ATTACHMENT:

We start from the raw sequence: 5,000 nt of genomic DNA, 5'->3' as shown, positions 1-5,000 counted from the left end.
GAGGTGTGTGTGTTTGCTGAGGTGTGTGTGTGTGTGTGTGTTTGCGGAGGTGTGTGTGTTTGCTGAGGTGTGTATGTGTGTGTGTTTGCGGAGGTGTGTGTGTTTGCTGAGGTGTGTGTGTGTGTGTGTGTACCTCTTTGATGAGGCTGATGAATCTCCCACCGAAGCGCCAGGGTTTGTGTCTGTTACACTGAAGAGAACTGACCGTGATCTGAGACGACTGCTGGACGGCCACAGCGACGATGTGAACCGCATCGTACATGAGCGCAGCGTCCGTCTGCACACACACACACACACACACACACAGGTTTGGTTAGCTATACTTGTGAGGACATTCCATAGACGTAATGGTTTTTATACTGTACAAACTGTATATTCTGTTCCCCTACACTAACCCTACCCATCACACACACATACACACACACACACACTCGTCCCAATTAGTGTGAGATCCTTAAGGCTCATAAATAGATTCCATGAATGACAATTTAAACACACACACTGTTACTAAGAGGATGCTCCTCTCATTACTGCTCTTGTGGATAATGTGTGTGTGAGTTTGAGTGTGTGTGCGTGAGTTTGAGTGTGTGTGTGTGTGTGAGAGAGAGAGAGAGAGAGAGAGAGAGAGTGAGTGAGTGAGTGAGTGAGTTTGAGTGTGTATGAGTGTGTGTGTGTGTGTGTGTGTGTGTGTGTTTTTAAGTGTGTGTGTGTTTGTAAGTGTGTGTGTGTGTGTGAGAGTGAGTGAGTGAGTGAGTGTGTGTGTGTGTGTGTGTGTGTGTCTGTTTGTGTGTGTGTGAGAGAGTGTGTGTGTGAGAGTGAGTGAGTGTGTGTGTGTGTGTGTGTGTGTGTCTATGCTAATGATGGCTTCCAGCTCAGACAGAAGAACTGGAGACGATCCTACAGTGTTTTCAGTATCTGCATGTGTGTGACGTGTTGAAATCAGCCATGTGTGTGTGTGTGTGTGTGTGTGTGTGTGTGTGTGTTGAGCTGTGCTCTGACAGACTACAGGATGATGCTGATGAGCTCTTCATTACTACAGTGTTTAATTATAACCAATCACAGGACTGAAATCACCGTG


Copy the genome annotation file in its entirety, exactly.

We start from the raw sequence: 5,000 nt of genomic DNA, 5'->3' as shown, positions 1-5,000 counted from the left end.
GAGGTGTGTGTGTTTGCTGAGGTGTGTGTGTGTGTGTGTGTTTGCGGAGGTGTGTGTGTTTGCTGAGGTGTGTATGTGTGTGTGTTTGCGGAGGTGTGTGTGTTTGCTGAGGTGTGTGTGTGTGTGTGTGTACCTCTTTGATGAGGCTGATGAATCTCCCACCGAAGCGCCAGGGTTTGTGTCTGTTACACTGAAGAGAACTGACCGTGATCTGAGACGACTGCTGGACGGCCACAGCGACGATGTGAACCGCATCGTACATGAGCGCAGCGTCCGTCTGCACACACACACACACACACACACACAGGTTTGGTTAGCTATACTTGTGAGGACATTCCATAGACGTAATGGTTTTTATACTGTACAAACTGTATATTCTGTTCCCCTACACTAACCCTACCCATCACACACACATACACACACACACACACTCGTCCCAATTAGTGTGAGATCCTTAAGGCTCATAAATAGATTCCATGAATGACAATTTAAACACACACACTGTTACTAAGAGGATGCTCCTCTCATTACTGCTCTTGTGGATAATGTGTGTGTGAGTTTGAGTGTGTGTGCGTGAGTTTGAGTGTGTGTGTGTGTGTGAGAGAGAGAGAGAGAGAGAGAGAGAGAGTGAGTGAGTGAGTGAGTGAGTTTGAGTGTGTATGAGTGTGTGTGTGTGTGTGTGTGTGTGTGTGTTTTTAAGTGTGTGTGTGTTTGTAAGTGTGTGTGTGTGTGTGAGAGTGAGTGAGTGAGTGAGTGTGTGTGTGTGTGTGTGTGTGTGTCTGTTTGTGTGTGTGTGAGAGAGTGTGTGTGTGAGAGTGAGTGAGTGTGTGTGTGTGTGTGTGTGTGTGTCTATGCTAATGATGGCTTCCAGCTCAGACAGAAGAACTGGAGACGATCCTACAGTGTTTTCAGTATCTGCATGTGTGTGACGTGTTGAAATCAGCCATGTGTGTGTGTGTGTGTGTGTGTGTGTGTGTGTGTGTTGAGCTGTGCTCTGACAGACTACAGGATGATGCTGATGAGCTCTTCATTACTACAGTGTTTAATTATAACCAATCACAGGACTGAAATCACCGTG